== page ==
Lawyers are great at a lot of things, but unfortunately business isn’t always one of them. In law school, you are taught to analyze cases and make effective legal arguments. However, most law schools fail to teach you how to run a successful business. I’m not talking about a law practice. I’m talking about the basics of a successful business. So, I set out to look for some techniques that lawyers could borrow from the business world to make them more successful. I found an article published by the ABA that discussed SWOT and how this business analysis tool can help small law firms meet their business goals and keep their single hanging for years to come.
SWOT is an acronym for Strengths, Weaknesses, Opportunities, and Threats.
When examining your firm’s strengths, look at the strong points that exist internally to your practice. These are the assets that persist, regardless of how the outside market affects your firm. For example, if you have two attorneys with 20 years of practice experience between them, that high level of legal experience is a strength. Even if not one more client walked through the door, that talent will still be there. Other strengths may include your firm’s reputation for high level customer service or a proven record for high-dollar case outcomes.
Your weaknesses also center on the internal aspects of your practice. A small profit margin is a weakness because it leaves little room for fluctuations in the market. If your practice consistently operates in a client-to-client financial crisis, that is a weakness. Other shortcomings may come from lack of adequate staffing or limited skill sets among current staff members. Inefficient administrative procedures can also be counted as weaknesses.
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Here’s the fun stuff. Your opportunities are the outside market forces that could benefit your practice if leveraged correctly. Maybe there’s an untapped practice area that looks promising, or a new factory just opened up in town, bringing new residents and potential clients. Perhaps you are considering forming a partnership with another more established firm. That is also an opportunity. Take a few moments to look around your for opportunities. There are probably more than you expect. (If you aren’t sure where to look, check back for an upcoming post on finding opportunities for your business.)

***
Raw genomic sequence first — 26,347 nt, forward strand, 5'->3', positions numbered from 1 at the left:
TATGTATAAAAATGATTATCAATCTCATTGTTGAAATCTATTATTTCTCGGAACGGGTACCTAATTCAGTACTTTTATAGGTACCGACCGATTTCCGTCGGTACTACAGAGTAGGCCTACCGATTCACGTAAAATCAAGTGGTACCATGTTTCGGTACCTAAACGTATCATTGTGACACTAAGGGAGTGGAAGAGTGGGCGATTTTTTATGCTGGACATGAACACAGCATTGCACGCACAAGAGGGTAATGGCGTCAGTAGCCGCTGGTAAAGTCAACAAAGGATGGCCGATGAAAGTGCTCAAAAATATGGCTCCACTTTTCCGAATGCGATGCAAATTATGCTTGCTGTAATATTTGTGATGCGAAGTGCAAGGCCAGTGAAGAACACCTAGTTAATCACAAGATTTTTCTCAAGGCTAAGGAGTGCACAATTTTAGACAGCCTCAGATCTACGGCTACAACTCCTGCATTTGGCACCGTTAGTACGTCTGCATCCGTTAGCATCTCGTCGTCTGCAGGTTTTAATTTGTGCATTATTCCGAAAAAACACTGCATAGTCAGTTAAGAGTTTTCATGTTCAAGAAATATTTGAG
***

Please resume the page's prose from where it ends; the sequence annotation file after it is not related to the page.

Lastly, recognize your threats. This isn’t nearly as fun as identifying opportunities, but it is equally as important. These are the aspects of business that could cause you to close your law practice doors. Some of these may be similar to your weaknesses, but that isn’t surprising because internal weaknesses are also threats to the success of your practice. Other threats stem from external factors. A stagnant economy threatens your practice on a macro-economical level, while inadequate resources to handle your client numbers is a threat on the micro-level. Threats may also include lack of personnel or accusations of ethical violations. Give these considerations just as much time and you gave opportunities so that you can effectively manage them and (hopefully) prevent them from harming your practice.
Emotional, reactionary decisions are not conducive to running a successful business. With a SWOT analysis, you can take an objective look at your firm from the perspective of where it is now, as well as from the perspective of where you want it to go. This will allow you the insight to make business choices that are thought-out and effectual.
About Erika Winston:
Erika Winston is a freelance writer with a passion for law. Through her business, The Legal Writing Studio, she helps legal professionals deliver effective written messages. Erika is a regular contributor to TimeSolv and a variety of other publications.